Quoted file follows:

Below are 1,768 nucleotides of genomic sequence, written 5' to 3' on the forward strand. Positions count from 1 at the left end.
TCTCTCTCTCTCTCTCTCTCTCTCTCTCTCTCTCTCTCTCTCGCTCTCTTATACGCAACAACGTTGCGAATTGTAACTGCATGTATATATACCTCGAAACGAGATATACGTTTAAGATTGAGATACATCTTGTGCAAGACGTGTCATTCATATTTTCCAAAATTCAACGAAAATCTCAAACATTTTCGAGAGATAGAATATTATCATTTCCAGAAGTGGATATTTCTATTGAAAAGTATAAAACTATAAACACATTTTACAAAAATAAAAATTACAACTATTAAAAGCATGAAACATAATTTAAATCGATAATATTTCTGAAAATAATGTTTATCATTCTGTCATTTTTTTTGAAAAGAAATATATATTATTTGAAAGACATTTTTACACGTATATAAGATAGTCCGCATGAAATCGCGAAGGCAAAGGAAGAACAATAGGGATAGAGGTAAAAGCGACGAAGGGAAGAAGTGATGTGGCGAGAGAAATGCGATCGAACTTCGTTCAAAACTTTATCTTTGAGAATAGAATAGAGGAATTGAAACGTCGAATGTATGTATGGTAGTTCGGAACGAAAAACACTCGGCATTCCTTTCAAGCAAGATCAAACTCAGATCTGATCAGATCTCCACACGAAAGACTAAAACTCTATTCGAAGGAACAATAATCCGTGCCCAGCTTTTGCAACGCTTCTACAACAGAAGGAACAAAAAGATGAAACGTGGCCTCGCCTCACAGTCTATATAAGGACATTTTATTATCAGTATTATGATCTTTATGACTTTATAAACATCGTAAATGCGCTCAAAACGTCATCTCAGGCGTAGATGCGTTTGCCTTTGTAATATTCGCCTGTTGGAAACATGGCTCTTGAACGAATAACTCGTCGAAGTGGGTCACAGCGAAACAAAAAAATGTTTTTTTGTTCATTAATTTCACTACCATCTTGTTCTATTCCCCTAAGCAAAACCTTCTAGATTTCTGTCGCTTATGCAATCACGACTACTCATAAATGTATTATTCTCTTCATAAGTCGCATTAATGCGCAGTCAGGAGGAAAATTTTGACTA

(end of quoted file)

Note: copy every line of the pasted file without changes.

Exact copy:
Below are 1,768 nucleotides of genomic sequence, written 5' to 3' on the forward strand. Positions count from 1 at the left end.
TCTCTCTCTCTCTCTCTCTCTCTCTCTCTCTCTCTCTCTCTCGCTCTCTTATACGCAACAACGTTGCGAATTGTAACTGCATGTATATATACCTCGAAACGAGATATACGTTTAAGATTGAGATACATCTTGTGCAAGACGTGTCATTCATATTTTCCAAAATTCAACGAAAATCTCAAACATTTTCGAGAGATAGAATATTATCATTTCCAGAAGTGGATATTTCTATTGAAAAGTATAAAACTATAAACACATTTTACAAAAATAAAAATTACAACTATTAAAAGCATGAAACATAATTTAAATCGATAATATTTCTGAAAATAATGTTTATCATTCTGTCATTTTTTTTGAAAAGAAATATATATTATTTGAAAGACATTTTTACACGTATATAAGATAGTCCGCATGAAATCGCGAAGGCAAAGGAAGAACAATAGGGATAGAGGTAAAAGCGACGAAGGGAAGAAGTGATGTGGCGAGAGAAATGCGATCGAACTTCGTTCAAAACTTTATCTTTGAGAATAGAATAGAGGAATTGAAACGTCGAATGTATGTATGGTAGTTCGGAACGAAAAACACTCGGCATTCCTTTCAAGCAAGATCAAACTCAGATCTGATCAGATCTCCACACGAAAGACTAAAACTCTATTCGAAGGAACAATAATCCGTGCCCAGCTTTTGCAACGCTTCTACAACAGAAGGAACAAAAAGATGAAACGTGGCCTCGCCTCACAGTCTATATAAGGACATTTTATTATCAGTATTATGATCTTTATGACTTTATAAACATCGTAAATGCGCTCAAAACGTCATCTCAGGCGTAGATGCGTTTGCCTTTGTAATATTCGCCTGTTGGAAACATGGCTCTTGAACGAATAACTCGTCGAAGTGGGTCACAGCGAAACAAAAAAATGTTTTTTTGTTCATTAATTTCACTACCATCTTGTTCTATTCCCCTAAGCAAAACCTTCTAGATTTCTGTCGCTTATGCAATCACGACTACTCATAAATGTATTATTCTCTTCATAAGTCGCATTAATGCGCAGTCAGGAGGAAAATTTTGACTA